Photography doesn't always have to be an "over the top" event such as a wedding, concert or a corporate awards ceremony. Sometimes obstacles get in the way when you really want to take photographs and you are left wondering "what should I do now?" As the country has been stuck in a record breaking heatwave for the last couple of months, I found myself in the same photographic predicament. With temperatures in the upper 90's everyday, I didn't feel like lugging all of my equipment outside and dealing with the sun, heat and humidity. I decided to make the best of the situation and create some photos inside of the house where it is cool.
In a situation like this, macro photography can be a lifesaver! Macro photography is a fancy name for close up photography and once you give it a try, it can be a lot of fun. This type of photography can be challenging as well because it forces you to be very creative in finding interesting subjects to capture that viewers will find captivating. So with my camera at the ready, I began my exploratory trek around the house looking for something that would grab my attention. The sky is the limit because almost anything can look really cool or freaky when viewed at a very close distance. Some common subjects are flowers, insects, leaves, fabrics, food, water drops and textures such as clothing, wood, rust and stone walls. As you will soon see, I was able to come up with some macro shots without barely breaking a sweat! (Sorry, couldn't resist!).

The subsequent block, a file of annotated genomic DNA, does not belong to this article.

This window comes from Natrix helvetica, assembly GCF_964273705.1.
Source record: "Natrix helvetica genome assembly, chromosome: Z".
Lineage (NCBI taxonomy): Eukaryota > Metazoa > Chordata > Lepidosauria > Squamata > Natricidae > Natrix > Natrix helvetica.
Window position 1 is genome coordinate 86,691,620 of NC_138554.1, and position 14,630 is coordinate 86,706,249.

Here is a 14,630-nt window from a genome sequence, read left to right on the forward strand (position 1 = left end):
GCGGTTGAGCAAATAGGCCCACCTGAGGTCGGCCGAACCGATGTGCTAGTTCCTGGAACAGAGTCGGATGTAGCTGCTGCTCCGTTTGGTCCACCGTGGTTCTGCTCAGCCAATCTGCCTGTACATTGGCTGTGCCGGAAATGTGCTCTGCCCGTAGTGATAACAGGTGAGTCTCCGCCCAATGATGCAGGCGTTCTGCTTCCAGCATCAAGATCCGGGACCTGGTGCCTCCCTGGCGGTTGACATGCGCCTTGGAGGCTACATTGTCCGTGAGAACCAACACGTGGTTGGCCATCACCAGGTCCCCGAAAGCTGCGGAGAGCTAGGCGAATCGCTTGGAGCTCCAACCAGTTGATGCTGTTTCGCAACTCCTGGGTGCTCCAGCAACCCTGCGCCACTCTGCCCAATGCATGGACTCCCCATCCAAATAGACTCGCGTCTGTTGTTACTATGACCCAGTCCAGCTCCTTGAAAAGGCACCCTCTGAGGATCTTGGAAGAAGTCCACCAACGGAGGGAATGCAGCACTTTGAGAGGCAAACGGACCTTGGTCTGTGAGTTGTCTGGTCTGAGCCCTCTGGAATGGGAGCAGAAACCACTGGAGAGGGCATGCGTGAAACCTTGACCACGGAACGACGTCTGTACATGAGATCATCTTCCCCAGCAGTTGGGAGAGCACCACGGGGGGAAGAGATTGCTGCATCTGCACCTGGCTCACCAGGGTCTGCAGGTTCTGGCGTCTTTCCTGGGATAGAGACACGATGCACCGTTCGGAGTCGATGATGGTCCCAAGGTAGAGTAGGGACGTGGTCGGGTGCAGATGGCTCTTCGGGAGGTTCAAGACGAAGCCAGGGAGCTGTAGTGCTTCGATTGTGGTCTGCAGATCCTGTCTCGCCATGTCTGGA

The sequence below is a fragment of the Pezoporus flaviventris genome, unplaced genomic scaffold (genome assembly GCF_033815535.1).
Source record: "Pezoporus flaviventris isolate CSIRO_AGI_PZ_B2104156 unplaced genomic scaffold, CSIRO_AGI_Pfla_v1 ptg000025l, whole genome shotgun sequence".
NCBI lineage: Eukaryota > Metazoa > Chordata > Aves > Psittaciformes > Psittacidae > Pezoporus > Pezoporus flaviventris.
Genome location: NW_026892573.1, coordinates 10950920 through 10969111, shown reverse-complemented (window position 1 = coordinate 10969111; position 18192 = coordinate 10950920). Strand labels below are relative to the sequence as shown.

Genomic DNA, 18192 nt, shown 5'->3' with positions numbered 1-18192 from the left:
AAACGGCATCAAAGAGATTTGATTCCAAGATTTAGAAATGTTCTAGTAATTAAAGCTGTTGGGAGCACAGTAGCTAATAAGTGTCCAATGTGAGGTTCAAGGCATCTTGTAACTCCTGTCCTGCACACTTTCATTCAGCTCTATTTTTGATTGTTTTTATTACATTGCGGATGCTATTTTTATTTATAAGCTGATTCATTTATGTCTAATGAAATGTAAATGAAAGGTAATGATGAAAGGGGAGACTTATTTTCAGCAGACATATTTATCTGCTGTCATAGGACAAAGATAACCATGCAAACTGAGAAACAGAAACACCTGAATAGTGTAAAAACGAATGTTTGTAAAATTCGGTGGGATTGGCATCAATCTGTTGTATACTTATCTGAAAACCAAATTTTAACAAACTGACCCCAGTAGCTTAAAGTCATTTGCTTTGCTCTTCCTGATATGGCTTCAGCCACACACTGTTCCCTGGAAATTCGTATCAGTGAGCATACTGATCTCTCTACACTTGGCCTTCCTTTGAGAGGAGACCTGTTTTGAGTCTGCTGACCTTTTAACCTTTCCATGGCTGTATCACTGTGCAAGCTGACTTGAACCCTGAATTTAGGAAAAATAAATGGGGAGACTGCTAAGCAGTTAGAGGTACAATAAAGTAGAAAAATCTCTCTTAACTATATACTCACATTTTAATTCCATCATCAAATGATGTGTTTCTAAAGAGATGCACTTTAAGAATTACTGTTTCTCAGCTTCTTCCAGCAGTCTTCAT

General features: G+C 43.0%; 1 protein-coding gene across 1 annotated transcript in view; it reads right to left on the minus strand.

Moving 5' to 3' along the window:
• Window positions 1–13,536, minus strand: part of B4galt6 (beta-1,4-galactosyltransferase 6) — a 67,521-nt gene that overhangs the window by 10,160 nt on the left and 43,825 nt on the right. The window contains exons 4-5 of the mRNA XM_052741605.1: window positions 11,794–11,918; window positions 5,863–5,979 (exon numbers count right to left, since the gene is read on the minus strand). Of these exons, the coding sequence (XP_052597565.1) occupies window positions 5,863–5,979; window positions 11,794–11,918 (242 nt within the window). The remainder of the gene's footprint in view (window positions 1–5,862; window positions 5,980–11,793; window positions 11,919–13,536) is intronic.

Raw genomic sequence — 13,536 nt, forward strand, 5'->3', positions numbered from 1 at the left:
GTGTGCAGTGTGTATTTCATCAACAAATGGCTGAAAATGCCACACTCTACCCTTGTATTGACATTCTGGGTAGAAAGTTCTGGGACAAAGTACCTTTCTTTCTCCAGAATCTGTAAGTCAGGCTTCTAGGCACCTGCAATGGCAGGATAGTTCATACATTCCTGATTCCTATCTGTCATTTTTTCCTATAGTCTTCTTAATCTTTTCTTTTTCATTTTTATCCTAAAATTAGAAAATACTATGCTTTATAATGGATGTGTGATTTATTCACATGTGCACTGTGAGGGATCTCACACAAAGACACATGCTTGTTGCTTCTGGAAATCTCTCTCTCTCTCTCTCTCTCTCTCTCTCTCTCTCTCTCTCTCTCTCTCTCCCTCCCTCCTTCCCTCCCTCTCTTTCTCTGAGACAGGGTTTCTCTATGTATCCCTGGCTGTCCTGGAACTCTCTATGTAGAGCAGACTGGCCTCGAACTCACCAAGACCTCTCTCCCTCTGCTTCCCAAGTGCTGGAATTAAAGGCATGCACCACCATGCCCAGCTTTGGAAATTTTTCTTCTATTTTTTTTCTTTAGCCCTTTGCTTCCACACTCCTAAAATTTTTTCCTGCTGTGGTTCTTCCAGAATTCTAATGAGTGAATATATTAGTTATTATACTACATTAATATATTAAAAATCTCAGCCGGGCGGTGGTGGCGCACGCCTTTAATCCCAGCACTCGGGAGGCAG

Scroll down to see them...
Patterns and textures usually work well in close up photography.
I used a spray bottle to create additional interest by adding water drops to this leaf.
I broke one of my rules with this photo by going outside. I looked out the window and saw this grasshopper and made a mad dash to try to capture this handsome fellow. He saw my camera, turned and said, "Be sure to capture my GOOD side!"
This is where things take a bit of a weird turn. I looked in the kitchen cupboard and saw a jar of rice and wondered if I could do anything interesting with it. Amazingly the photo was taken with the camera looking through the plastic jar, I never took the rice out of the jar.
As I stated earlier, patterns and textures are often good subjects in macro photography and this photo gets a bonus because it contains both. The item in question is a multi-purpose mat that is used in the kitchen.
While we are in the kitchen, let's see what we have in the fridge. No, this is not the surface of some far off alien planet. It's a big head of broccoli. Yum!
Heading into a different part of the house, I continued to search for more interesting subjects. As I entered my music room, I spotted my acoustic guitar and thought that it would make a tough challenge. I focused on the white fret marker and adjusted the camera setting so that the strings would gradually go out of focus.
These designs are actually etchings in the windows of the front door of my house. The windows are clear and transparent, the colors you see are the colors of objects outside.
This photo took a bit of work to set up. I suspended the key in the air with a piece of string and I turned on some tiny lights in the background. By adjusting settings in the camera, I was able to make the lights appear out of focus and create a dreamy, otherworldly background.
If you have any questions or comments about any of these macro photos, please ask by adding a comment below. Have you given macro photography a try? If so, that's great! Share your photos by including a link so others can see your work.